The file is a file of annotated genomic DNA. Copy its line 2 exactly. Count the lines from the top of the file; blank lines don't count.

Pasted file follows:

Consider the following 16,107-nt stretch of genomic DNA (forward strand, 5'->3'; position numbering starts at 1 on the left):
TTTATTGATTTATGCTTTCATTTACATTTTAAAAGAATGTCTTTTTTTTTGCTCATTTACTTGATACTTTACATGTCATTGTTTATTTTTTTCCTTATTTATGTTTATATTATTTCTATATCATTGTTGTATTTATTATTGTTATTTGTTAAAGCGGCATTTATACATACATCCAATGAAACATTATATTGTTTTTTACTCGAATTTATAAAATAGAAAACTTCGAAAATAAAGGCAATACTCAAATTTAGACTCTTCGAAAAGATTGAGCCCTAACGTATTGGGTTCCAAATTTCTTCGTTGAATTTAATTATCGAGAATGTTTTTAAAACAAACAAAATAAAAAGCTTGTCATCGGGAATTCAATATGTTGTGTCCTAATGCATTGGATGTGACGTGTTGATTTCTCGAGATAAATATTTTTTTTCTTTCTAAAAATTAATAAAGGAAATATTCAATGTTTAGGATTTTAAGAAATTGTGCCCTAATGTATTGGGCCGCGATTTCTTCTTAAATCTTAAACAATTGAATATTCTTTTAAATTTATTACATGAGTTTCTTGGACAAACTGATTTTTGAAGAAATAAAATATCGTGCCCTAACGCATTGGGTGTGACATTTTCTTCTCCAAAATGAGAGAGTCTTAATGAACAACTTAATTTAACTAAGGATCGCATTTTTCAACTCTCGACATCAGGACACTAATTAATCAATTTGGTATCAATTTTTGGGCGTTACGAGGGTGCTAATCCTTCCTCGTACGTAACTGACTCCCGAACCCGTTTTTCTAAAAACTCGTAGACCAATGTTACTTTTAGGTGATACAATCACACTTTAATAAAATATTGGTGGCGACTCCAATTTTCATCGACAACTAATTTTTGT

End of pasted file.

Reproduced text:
TTTATTGATTTATGCTTTCATTTACATTTTAAAAGAATGTCTTTTTTTTTGCTCATTTACTTGATACTTTACATGTCATTGTTTATTTTTTTCCTTATTTATGTTTATATTATTTCTATATCATTGTTGTATTTATTATTGTTATTTGTTAAAGCGGCATTTATACATACATCCAATGAAACATTATATTGTTTTTTACTCGAATTTATAAAATAGAAAACTTCGAAAATAAAGGCAATACTCAAATTTAGACTCTTCGAAAAGATTGAGCCCTAACGTATTGGGTTCCAAATTTCTTCGTTGAATTTAATTATCGAGAATGTTTTTAAAACAAACAAAATAAAAAGCTTGTCATCGGGAATTCAATATGTTGTGTCCTAATGCATTGGATGTGACGTGTTGATTTCTCGAGATAAATATTTTTTTTCTTTCTAAAAATTAATAAAGGAAATATTCAATGTTTAGGATTTTAAGAAATTGTGCCCTAATGTATTGGGCCGCGATTTCTTCTTAAATCTTAAACAATTGAATATTCTTTTAAATTTATTACATGAGTTTCTTGGACAAACTGATTTTTGAAGAAATAAAATATCGTGCCCTAACGCATTGGGTGTGACATTTTCTTCTCCAAAATGAGAGAGTCTTAATGAACAACTTAATTTAACTAAGGATCGCATTTTTCAACTCTCGACATCAGGACACTAATTAATCAATTTGGTATCAATTTTTGGGCGTTACGAGGGTGCTAATCCTTCCTCGTACGTAACTGACTCCCGAACCCGTTTTTCTAAAAACTCGTAGACCAATGTTACTTTTAGGTGATACAATCACACTTTAATAAAATATTGGTGGCGACTCCAATTTTCATCGACAACTAATTTTTGT